Friday, January 21, 2005

Arm's length theo-political ranting

A few less-than-fun things. Fun posts later.


Issue #1: Who lives in a pineapple under the sea? Apparently, a threat to your children's morality.

James Dobson and others have come out (no pun intended) against a new animated short video that will be sent to schools to promote "tolerance and acceptance." The film, which includes other children's icons and animated favorites such as Barney, Winnie the Pooh, and Bob the Builder, will contain an updated version of the song, "We Are Family" a la LiveAid or the recent collaboration for Marvin Gaye's classic "What's Going On." At the end of the performance, the characters will encourage the kids to sign an online pledge to "respect the sexual identity of others, along with their abilities, beliefs, culture and race." Christian "leaders" (ahem) have said that this is an implicit endorsement of the so-called alternative sexualities, and that agreeing to respect sexual choice is "unnecessary" and "crossing a moral line."

Hmm. My first response when I heard this is "great, here's another protest." It will be the Jerry Falwell/"Tinky-winky" thing all over again. The Church (and her self-appointed mouthpieces) cowering in fear of the influence of a cartoon character. While I think I understand Dobson's concern (the specificity of respecting 'sexual identity' elicited a raised eyebrow from yours truly), the question comes back to: is this the battle you really want to fight? Apparently, the folks in Colorado Springs say yes.

It's interesting to note the headline in CNN's article. "Christians." Not "Christian groups." Time to get out the wide paintbrush, eh, fellas?

I wonder if the headline on 9/12/01 said, "Muslims attack U.S."

Probably not.


Issue #2: Peggy "Eeyore" Noonan's op-ed in the Wall Street Journal today is a sad example of myopic naysaying. In the piece, she discusses the Inauguration events. However, when she gets to the President's speech, she called it "startling." She describes foreign policy makers as being in two starkly different camps: moralists and realists. She places the President squarely in the first camp. Here's this passage:

The administration's approach to history is at odds with what has been described by a communications adviser to the president as the "reality-based community." A dumb phrase, but not a dumb thought: He meant that the administration sees history as dynamic and changeable, not static and impervious to redirection or improvement. That is the Bush administration way, and it happens to be realistic: History is dynamic and changeable. On the other hand, some things are constant, such as human imperfection, injustice, misery and bad government.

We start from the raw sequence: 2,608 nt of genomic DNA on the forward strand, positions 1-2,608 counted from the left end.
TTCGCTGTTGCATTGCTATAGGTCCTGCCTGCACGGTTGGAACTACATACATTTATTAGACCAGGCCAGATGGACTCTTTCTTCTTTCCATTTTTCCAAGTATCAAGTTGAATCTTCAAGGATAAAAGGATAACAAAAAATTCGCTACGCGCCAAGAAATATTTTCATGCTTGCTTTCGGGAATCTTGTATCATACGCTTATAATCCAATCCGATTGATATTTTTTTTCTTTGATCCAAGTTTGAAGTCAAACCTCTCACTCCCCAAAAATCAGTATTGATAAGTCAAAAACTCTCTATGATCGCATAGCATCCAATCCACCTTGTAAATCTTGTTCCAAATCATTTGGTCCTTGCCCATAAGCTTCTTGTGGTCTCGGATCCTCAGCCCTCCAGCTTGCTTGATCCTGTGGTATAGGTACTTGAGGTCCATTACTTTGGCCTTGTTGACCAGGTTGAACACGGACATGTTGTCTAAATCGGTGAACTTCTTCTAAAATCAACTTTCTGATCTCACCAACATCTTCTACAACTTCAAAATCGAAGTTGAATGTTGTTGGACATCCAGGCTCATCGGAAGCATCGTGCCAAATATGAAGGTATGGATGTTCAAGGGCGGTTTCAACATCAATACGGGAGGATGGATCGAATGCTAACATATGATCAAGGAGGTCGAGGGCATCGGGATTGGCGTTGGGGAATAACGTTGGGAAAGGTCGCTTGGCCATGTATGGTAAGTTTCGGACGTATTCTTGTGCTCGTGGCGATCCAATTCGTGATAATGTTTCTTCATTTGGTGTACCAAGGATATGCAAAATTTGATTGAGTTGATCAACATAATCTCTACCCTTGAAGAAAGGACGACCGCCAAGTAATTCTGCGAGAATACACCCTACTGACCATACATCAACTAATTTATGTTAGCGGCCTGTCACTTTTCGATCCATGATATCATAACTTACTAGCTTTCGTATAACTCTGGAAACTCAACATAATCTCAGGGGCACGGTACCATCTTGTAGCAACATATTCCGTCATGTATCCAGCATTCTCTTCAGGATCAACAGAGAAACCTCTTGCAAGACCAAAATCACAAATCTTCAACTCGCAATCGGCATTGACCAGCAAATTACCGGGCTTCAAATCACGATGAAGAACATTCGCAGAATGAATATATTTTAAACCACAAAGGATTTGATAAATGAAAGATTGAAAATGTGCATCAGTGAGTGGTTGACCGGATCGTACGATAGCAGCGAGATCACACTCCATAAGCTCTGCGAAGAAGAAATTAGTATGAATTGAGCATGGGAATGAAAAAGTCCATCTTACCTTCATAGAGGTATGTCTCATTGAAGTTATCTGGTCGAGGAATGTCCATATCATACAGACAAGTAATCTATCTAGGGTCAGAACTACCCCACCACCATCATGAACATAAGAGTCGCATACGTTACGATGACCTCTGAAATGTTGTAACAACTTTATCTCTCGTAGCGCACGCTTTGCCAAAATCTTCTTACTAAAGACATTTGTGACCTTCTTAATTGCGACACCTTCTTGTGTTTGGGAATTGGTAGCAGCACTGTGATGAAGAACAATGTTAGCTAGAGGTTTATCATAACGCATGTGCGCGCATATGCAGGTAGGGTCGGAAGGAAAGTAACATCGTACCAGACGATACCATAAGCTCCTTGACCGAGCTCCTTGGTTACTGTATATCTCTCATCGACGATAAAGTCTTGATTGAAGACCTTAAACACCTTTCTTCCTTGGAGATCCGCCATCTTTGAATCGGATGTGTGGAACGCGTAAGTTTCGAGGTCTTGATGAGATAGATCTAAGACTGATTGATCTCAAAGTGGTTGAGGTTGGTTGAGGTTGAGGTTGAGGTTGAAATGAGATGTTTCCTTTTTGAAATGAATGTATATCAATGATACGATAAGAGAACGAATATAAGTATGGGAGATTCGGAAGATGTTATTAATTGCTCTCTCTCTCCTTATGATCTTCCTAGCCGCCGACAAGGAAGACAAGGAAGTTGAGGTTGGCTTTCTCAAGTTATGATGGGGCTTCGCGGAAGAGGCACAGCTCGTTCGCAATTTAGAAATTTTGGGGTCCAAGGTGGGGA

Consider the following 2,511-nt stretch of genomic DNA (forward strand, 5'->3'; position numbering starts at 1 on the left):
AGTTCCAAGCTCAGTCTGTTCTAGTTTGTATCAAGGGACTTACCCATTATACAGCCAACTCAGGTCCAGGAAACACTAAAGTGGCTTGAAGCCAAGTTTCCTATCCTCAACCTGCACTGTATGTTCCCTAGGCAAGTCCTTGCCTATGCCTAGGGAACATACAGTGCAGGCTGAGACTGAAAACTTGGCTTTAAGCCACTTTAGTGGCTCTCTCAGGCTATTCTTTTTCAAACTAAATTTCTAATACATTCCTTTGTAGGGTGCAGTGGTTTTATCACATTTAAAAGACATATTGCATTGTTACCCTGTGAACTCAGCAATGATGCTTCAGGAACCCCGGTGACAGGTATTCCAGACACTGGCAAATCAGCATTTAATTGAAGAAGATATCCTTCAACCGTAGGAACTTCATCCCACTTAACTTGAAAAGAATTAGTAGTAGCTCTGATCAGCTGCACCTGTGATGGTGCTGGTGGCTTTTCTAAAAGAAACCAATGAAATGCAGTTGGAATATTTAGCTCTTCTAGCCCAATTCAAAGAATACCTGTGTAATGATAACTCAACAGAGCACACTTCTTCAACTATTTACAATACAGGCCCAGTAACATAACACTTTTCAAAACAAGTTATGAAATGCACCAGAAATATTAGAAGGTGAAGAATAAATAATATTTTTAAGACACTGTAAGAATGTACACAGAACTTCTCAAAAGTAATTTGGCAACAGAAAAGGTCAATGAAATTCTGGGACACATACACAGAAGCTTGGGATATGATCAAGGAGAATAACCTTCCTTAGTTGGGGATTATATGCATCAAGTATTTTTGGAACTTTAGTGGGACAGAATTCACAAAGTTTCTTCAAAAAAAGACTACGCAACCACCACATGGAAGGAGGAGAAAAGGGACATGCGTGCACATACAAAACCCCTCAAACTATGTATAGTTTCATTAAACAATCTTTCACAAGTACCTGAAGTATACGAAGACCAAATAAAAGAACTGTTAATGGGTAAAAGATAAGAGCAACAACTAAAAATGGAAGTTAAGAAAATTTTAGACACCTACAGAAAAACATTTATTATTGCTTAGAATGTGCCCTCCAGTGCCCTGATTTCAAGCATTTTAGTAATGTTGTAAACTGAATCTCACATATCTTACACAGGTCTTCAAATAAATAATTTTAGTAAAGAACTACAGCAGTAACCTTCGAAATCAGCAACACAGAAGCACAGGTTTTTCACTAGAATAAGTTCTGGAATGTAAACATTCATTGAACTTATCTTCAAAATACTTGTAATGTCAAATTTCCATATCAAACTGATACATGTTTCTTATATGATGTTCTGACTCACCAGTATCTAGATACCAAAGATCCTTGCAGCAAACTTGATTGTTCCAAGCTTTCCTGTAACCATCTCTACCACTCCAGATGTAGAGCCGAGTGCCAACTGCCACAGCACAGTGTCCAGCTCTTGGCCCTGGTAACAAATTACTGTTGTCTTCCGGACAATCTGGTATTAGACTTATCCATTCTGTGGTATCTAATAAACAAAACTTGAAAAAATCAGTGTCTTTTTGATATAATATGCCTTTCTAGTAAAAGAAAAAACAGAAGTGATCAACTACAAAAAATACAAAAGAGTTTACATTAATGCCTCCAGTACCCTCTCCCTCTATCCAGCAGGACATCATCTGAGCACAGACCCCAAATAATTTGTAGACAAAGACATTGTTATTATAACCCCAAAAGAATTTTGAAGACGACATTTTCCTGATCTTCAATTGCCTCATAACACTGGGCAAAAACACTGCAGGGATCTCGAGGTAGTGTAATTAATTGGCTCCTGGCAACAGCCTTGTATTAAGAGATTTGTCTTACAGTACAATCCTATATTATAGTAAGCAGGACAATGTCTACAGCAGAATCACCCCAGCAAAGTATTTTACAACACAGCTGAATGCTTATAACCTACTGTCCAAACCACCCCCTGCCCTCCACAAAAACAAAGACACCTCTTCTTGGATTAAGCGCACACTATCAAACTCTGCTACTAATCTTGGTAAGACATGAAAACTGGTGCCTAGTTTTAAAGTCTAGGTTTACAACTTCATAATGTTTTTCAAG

This world is not heaven.

Noonan repeats this last line a few more times throughout the piece. While doing so, she seems to set the President's desire to change the world at odds with the "static and impervious" reality of a broken world. Fair enough.

But as I read this article, I started hearing other voices. Voices that said integration was a pipe dream. Voices that said the abolition of slavery would destroy the country. Voices that laughed when an Italian explorer claimed he could sail all the way around the world. The cautious voices of pundits and policy-makers more concerned about the safe bet than the risky dream. People more comfortable with the status quo, with accepting that injustice and oppression are "the way it is."

Noonan said that Bush's "God-drenched speech" of ambitious calls to end worldwide tyranny, in her view, "fell somewhere between dreamy and disturbing." Noonan goes on to say, " Tyranny is a very bad thing and quite wicked, but one doesn't expect we're going to eradicate it any time soon. Again, this is not heaven, it's earth."

Certainly not possible, with that attitude.

The President's final statement was that we are "ready for the greatest achievements in the history of freedom." A rousing finale. A eager look into a future that could bring new hope to many people.

Noonan's assessment: it was "over the top."

Her conclusion? The President is suffering from "mission inebriation"--"A sense that there are few legitimate boundaries to the desires born in the goodness of their good hearts."
One wonders if they shouldn't ease up, calm down, breathe deep, get more securely grounded. The most moving speeches summon us to the cause of what is actually possible. Perfection in the life of man on earth is not.

Notice how Noonan put words in Bush's mouth. His plea for justice and freedom became, in her mind, a demand for "perfection in the life of man on earth."

Funny, earlier this week, we celebrated another man who had an "impossible" dream, a dream that "all God's children" could come together in harmony. Impossible as it sounded at the time, it hasn't stopped us from pursuing it, even to this day. Maybe the only reason some dreams are impossible is that people with the power to bring change listen to voices too bound by doubt and resignation to see beyond what is, to what might be.


Thanks for reading. As a reward for your patience, here's a link to video of Napoleon Dynamite reading Dave Letterman's Top Ten. (NOTE: This is in no way an endorsement of CollegeHumor, which can have some pretty raunchy stuff on it. You've been warned.)

(Video Hat-tip: USA Today Blog.)

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